Julia Child, ‘Antiques’ and ‘Nature’

The seemingly tricky part about bringing public media programs to commercial FAST channels — namely the “ad” part of the operation — has been straightforward, according to executives who negotiated deals.

Business and content development leaders at APT, GBH in Boston and the WNET Group in New York City said they were able to work through their concerns about the commercial breaks. Their goal was to make sure that the ads appearing next to their programs would be compatible with the public television brand.

WNET launched its first FAST channel for its multimedia platform All Arts in May 2022. Branded as Arts TWG+ in the streaming world, it’s available on Plex and Local Now. Earlier this year WNET added old episodes of Nature, its PBS prime-time series on natural history, to Plex. As of now, WNET holds streaming rights to a selection of Nature episodes from 1984–2009, though most of the episodes from that time period are available for streaming on PBS Passport.

One part of public TV’s FAST channel strategy is to give viewers as much of the programming they want for free, while reinforcing the idea of direct financial support for their local PBS station. WNET’s FAST channels insert promos for the All Arts brand and talk up the benefits of becoming a member — including gaining access to PBS Passport, said Bob Feinberg, VP of business development and chief legal officer for WNET.

GBH, through its partnership in PBSd, has launched FAST channels on Tubi, Plex and other platforms for the Julia Child titles Cooking with Master Chefs, The French Chef and Baking with Julia. It also launched channels for old episodes of Antiques Roadshow. The FAST channel for Antiques Road Trip, a BBC series, is managed by PBSd, which is jointly owned by PBS and GBH.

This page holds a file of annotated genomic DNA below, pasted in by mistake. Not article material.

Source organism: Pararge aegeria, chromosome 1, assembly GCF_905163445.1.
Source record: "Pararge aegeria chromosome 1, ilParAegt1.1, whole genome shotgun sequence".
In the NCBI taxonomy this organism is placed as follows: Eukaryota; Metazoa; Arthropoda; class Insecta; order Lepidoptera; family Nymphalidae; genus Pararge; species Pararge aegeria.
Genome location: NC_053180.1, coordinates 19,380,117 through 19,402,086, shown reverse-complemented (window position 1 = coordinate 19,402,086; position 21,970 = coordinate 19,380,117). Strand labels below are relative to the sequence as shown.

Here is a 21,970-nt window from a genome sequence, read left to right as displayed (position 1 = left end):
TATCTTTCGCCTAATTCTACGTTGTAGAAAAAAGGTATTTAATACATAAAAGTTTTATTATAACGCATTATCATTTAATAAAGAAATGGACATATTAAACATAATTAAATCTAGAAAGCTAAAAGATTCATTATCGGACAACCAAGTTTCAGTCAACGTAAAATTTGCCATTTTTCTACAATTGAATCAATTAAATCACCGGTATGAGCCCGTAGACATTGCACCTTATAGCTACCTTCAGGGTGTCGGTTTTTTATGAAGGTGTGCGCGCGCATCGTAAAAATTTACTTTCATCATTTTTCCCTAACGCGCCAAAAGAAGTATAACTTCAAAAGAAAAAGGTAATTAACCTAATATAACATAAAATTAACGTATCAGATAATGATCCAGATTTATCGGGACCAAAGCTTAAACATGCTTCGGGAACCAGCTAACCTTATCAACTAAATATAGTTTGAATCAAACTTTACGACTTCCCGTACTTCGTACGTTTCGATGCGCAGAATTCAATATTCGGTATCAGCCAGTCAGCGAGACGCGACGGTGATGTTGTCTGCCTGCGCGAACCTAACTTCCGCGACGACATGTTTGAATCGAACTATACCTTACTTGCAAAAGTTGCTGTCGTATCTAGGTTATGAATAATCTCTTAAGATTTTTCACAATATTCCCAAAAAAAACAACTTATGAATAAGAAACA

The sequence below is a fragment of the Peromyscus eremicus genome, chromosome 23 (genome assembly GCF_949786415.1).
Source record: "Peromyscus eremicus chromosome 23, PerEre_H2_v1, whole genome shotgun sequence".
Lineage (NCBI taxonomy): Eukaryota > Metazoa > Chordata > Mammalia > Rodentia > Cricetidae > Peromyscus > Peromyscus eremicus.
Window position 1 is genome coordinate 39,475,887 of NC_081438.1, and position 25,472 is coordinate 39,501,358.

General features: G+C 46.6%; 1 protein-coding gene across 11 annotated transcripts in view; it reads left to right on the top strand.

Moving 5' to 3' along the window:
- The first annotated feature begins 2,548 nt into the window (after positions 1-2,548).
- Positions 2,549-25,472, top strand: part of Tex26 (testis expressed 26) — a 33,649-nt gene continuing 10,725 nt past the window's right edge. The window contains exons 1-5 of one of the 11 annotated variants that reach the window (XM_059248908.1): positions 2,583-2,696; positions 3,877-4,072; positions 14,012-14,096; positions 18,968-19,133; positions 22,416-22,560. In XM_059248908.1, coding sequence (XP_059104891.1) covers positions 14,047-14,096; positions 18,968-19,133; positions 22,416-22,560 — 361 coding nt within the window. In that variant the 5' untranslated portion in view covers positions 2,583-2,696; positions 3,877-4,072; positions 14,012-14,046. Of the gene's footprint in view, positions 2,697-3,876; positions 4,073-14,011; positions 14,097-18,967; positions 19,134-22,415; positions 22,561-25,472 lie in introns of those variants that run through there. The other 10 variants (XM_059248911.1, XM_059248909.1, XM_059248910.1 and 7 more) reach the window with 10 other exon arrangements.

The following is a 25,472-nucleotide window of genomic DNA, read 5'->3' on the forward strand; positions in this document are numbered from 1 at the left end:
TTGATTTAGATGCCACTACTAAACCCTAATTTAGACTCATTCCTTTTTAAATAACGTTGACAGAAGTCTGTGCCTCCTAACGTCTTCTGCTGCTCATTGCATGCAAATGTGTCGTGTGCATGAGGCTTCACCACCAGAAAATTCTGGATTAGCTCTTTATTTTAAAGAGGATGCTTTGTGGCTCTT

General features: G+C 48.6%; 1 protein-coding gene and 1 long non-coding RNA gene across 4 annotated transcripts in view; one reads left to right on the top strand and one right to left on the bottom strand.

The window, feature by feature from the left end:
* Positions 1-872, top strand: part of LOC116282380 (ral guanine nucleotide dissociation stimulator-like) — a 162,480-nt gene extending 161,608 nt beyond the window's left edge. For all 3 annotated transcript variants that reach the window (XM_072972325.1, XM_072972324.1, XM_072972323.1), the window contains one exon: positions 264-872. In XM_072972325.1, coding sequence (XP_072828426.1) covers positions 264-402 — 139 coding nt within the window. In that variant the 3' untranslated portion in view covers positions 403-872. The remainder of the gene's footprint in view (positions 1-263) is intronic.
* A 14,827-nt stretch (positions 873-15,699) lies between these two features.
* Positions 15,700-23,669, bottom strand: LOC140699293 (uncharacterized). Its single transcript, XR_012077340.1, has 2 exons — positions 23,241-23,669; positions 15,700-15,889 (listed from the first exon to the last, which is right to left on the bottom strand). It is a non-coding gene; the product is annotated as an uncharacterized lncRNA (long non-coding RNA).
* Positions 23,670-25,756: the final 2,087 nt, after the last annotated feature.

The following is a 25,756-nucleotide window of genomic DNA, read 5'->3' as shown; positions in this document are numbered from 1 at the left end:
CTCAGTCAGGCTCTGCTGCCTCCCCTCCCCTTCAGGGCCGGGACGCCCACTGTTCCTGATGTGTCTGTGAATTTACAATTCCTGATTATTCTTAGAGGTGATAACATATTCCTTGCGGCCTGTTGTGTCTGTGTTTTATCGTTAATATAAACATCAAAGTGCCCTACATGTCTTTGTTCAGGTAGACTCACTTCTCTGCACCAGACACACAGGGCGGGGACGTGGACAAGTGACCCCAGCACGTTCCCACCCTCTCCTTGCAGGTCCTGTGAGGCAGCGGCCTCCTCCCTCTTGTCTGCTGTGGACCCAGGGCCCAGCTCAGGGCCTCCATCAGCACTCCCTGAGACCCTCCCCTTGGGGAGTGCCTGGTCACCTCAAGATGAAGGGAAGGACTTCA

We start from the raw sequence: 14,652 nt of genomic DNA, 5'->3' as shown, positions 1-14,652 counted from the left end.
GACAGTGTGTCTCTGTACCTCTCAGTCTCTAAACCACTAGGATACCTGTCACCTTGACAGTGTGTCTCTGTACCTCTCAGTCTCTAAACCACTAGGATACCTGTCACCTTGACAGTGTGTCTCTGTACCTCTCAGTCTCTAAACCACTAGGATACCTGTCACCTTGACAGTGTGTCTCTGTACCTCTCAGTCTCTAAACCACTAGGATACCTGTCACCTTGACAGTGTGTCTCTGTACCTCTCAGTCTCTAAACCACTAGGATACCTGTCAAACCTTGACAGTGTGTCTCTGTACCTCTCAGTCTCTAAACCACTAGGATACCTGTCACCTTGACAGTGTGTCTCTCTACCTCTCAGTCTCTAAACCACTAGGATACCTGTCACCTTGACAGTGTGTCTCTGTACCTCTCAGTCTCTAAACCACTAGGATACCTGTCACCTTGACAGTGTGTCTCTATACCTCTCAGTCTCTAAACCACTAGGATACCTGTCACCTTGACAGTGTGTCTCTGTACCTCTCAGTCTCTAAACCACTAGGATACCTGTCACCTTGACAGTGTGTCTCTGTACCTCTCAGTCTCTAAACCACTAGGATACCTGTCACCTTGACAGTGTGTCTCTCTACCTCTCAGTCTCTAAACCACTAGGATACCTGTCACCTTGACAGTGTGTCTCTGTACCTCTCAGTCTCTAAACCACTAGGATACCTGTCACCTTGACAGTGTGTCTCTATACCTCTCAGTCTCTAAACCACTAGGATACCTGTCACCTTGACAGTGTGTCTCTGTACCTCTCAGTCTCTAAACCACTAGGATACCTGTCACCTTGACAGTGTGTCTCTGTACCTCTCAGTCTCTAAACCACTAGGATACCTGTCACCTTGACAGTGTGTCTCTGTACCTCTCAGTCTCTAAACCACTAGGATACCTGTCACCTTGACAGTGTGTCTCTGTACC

Like other public media executives working on FAST channel distribution, GBH’s Evie Kintzer declined to discuss specifics of GBH’s streaming deals. But she’s generally pleased with how the new channels are performing so far. In her role as VP of strategy and business development, she sees distribution of public media programs on FAST platforms as a path for audience development.

“We’re reaching audiences who wouldn’t otherwise find our content, because they may not come to public television and they may not come to broadcast,” Kintzer said. “If they can discover and experience our content somewhere where they like it, they may say, ‘I wonder where this is from and where I can find more.’

“That would be a fantastic next step if they go to the website and to their actual local public television station.”

Freelance Contributor Jacqueline Cutler contributed reporting to this article.